- Change formatting pattern from
- Your addition of one minute is irrelevant.
Tip: When debugging, use the default standard ISO 8601 format in generating a
ZoneId.of( "Africa/Tunis" )
.truncatedTo( ChronoUnit.DAYS )
TemporalAdjusters.previousOrSame( DayOfWeek.MONDAY )
k = 1-24 hour (actually, 24-23)
The deleted Answer by Jorn Vernee was correct: You are using
k which is documented as representing the time-of-day using a 24-hour clock running from 1 to 24.
What is not so clear in the doc is that the first hour is counted as 24, rather than 0. So it might be better stated to say that the day runs from 24-23, that is,
24, 1, 2, 3, … , 22, 23. The value
24 represents the first hour of the day, not the last.
Here is a simple example using time-of-day only to demonstrate this behavior.
DateTimeFormatter f = DateTimeFormatter.ofPattern( "kk:mm" );
LocalTime lt = LocalTime.MIN;
String output = lt.format( f );
System.out.println( lt.toString() ); // Standard ISO 8601 format, 00-24.
System.out.println( output ); // `kk` format is 24, 1 , 2, … , 22 , 23.
Note that this
kk behavior of java.time where the entire first hour of the day is labeled
24 in unusual, non-standard, and not commonly used. See Wikipedia. Apparently, this style is used occasionally in some special contexts where business hours extend beyond midnight such as broadcasting.
As for what you expected…
it should be 00:01 in a 24 hour clock representation.
If you want 0-23, use "H", as documented.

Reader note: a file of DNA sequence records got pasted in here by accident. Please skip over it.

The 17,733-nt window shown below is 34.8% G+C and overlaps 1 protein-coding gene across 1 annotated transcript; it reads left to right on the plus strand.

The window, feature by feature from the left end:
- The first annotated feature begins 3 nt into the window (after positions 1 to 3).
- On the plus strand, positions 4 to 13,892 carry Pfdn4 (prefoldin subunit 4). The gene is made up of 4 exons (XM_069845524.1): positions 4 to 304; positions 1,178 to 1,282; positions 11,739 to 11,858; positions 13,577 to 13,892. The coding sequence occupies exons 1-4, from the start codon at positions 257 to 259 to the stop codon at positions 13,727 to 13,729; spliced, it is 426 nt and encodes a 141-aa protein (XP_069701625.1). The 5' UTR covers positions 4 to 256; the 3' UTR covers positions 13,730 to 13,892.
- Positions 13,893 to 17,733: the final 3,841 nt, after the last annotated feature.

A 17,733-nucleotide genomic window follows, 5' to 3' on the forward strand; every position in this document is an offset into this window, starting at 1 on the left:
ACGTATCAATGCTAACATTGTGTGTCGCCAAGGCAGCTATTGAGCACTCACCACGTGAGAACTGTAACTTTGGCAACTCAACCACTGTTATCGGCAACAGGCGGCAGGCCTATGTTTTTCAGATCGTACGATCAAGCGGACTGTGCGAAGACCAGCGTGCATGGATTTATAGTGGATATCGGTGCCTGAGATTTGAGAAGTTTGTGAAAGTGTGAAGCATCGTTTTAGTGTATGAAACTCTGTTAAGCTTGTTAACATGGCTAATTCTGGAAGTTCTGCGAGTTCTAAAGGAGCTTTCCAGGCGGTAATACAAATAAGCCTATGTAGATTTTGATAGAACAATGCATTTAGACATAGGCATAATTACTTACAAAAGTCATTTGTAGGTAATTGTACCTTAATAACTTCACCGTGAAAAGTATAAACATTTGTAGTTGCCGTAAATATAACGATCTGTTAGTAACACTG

First, look at the default ISO 8601 formatted output.
ZonedDateTime currentDateTime = ZonedDateTime.now();
ZonedDateTime startOfThisWeek = currentDateTime.with( DayOfWeek.MONDAY ).truncatedTo( ChronoUnit.DAYS ).plusMinutes( 1 );
ZonedDateTime endOfThisWeek = startOfThisWeek.plusDays( 6 );
System.out.println( startOfThisWeek );
System.out.println( endOfThisWeek );
Now, your custom format. Change your formatting pattern from
DateTimeFormatter df = DateTimeFormatter.ofPattern( "yyyy-MM-dd HH:mm" );
String startweek = startOfThisWeek.format( df );
String endweek = endOfThisWeek.format( df );
System.out.println( startweek );
System.out.println( endweek );
Some other notes…
If you are trying to represent the week, there is no need to add a minute. The generally best practice in representing a span-of-time is the Half-Open approach where the beginning is inclusive while the ending is exclusive. So a week starts at the first moment of one Monday and runs up to, but does not include, the first moment of the following Monday.
Also, I recommend always passing a
ZoneId explicitly to
now even if that be
ZoneId.systemDefault to make your intentions crystal-clear.
Adjusting to Monday has the issue of what to do if today is already a Monday. Use either of this pair of
TemporalAdjuster implementations found in
TemporalAdjusters to specify your choice of behavior:
ZonedDateTime now = ZonedDateTime.now( ZoneId.of( "Africa/Tunis" ) ) ; // Or `ZoneId.systemDefault()`.
ZonedDateTime weekStart = now.truncatedTo( ChronoUnit.DAYS ).with( TemporalAdjusters.previousOrSame( DayOfWeek.MONDAY ) );
ZonedDateTime weekStop = weekStart.plusWeeks( 1L ) ;
For tracing and debugging, always generate a String representing the value of your date-time objects using standard ISO 8601 format rather than a custom format as seen your Question. The java.time classes use the standard formats by default in their
String outputStart = weekStart.toString() ;
String outputStop = weekStop.toString() ;
If you want date-only values, use the
You can represent your time range in a single object using the
Interval classes found in the ThreeTen-Extra project.
Last tip: Let java.time do the heavy-lifting by using
DateTimeFormatter.ofLocalized… methods to automatically localize the generated strings using a specified
Locale to determine the human language and cultural norms of formatting.